At a Glance: The No. 1 Ladies’ Detective Agency by Alexander McCall Smith

At a Glance: The No. 1 Ladies’ Detective Agency by Alexander McCall Smith

The No. 1 Ladies' Detective Agency  (No. 1 Ladies' Detective Agency #1)

What it’s about (via Goodreads):

Precious Ramotswe in Botswana sits in the shade and ponders the wisdom of her cattle farmer father, observes her neighbors, and cares for employers and subjects with humor. A clinic doctor has two different personalities depending on the day of the week. A Christian sect member vanishes. A witch doctor may have the bones of a kidnapped boy in his magic kit.

And from the back of the book:

This first novel in Alexander McCall Smith’s widely acclaimed The No. 1 Ladies’ Detective Agency series tells the story of the delightfully cunning and enormously engaging Precious Ramotswe, who is drawn to her profession to “help people with the problems in their lives.” Immediately upon setting up shop in a a small storefront in Gaborone, she is hired to track down a missing husband, uncover a con man, and follow a wayward daughter. But the case that tugs at her heart, and lands her in danger, is that of a missing eleven-year-old boy, who may have been snatched by witch doctors.

What I thought:

The No. 1 Ladies’ Detective Agency has been on my “must-get-to-eventually” list for a long, long time. I’m not much of a mystery fan, and were it not for a couple of book challenges this year, I might not have picked this one up for a while yet.

In any case, I’m glad that I did. Precious Ramotswe is a charming, wise, and good-natured character, a strong woman operating in a man’s world, who holds her own and then some. She gets results for her clients — not through strong-arm tactics, but by using what she sees as a woman’s gifts: her keen observations, her patience, her understanding of people, and most importantly, her insights into what people ask for and what they really want.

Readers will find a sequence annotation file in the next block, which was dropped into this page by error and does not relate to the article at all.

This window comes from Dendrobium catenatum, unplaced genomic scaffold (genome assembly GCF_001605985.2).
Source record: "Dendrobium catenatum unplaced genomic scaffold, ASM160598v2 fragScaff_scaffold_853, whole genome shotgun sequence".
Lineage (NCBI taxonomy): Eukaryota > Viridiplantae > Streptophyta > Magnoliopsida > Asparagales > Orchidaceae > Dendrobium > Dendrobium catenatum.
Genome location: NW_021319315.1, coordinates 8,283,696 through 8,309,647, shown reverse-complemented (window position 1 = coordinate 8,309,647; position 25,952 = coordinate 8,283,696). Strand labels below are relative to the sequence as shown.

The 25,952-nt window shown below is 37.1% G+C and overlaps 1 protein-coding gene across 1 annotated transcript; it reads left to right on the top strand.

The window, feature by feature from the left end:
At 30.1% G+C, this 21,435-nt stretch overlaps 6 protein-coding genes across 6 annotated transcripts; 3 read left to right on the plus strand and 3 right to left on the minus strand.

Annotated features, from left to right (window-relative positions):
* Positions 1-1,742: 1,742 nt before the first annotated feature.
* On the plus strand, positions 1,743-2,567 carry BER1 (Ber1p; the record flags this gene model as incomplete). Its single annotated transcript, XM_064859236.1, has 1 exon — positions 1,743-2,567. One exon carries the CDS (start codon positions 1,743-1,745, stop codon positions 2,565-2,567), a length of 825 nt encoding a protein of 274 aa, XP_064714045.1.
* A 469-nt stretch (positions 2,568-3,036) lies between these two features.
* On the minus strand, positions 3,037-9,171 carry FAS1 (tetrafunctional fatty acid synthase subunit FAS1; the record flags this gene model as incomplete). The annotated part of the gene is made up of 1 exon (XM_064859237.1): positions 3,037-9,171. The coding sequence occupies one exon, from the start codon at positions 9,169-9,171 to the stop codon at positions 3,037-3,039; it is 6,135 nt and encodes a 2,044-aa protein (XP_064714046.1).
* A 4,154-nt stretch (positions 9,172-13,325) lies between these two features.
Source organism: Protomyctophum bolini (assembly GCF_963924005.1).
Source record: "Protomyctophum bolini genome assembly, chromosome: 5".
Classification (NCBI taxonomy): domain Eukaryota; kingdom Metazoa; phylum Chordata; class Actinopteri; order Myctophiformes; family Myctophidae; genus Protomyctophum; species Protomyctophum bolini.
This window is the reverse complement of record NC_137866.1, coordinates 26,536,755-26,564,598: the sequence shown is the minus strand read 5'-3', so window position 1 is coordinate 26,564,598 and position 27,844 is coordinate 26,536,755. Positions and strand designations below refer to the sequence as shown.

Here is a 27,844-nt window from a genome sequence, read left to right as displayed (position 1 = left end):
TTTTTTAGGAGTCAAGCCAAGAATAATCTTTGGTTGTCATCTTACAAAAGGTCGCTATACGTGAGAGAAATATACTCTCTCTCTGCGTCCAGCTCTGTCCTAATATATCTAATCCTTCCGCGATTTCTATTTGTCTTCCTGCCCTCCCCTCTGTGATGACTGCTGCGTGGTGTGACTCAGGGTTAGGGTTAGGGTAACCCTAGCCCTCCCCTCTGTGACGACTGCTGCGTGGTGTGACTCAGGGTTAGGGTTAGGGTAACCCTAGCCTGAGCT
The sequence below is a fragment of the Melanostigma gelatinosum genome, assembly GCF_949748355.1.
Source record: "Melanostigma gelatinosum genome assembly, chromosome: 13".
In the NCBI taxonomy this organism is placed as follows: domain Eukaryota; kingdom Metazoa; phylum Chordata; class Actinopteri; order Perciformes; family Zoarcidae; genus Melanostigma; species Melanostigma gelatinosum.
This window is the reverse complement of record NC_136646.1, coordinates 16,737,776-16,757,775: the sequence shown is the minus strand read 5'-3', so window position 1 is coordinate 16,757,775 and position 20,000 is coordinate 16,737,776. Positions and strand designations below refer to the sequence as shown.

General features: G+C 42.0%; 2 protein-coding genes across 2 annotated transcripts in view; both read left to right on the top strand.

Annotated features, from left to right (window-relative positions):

Along the way, we learn a great deal about life in Botswana, and get a feel for the country’s rhythms, its people, and its landscapes. Mma Ramotswe loves her country, and through her eyes, we see its beauty and its pleasures.

The small mysteries Mma Ramotswe solves are puzzles of  human nature, and her approach (which she credits both to Agatha Christie and to a private detective manual which she uses as a guide) is simply to follow her heart and her brain to figure out what all these interesting people are up to.

All in all, I’m quite glad that I read this book. The first in a series of 15 books (with more to come, I presume), The No. 1 Ladies’ Detective Agency makes a great start by introducing a lead character and a setting that are both quite remarkable. As I’ve mentioned, I’m not normally much of a mystery reader, so while I don’t intend to continue with the series right away, that’s not a knock against the series, just a function of my own reading preferences.

For those who enjoy “cozy” mysteries and want to try an unusual setting, I’d recommend giving The No. 1 Ladies’ Detective Agency a try. In its own understated way, it’s quite a fun and engaging read.


The details:

Title: The No. 1 Ladies’ Detective Agency
Author: Alexander McCall Smith
Publisher: Anchor Books
Publication date: 1998
Length: 235 pages
Genre: Mystery
Source: Purchased

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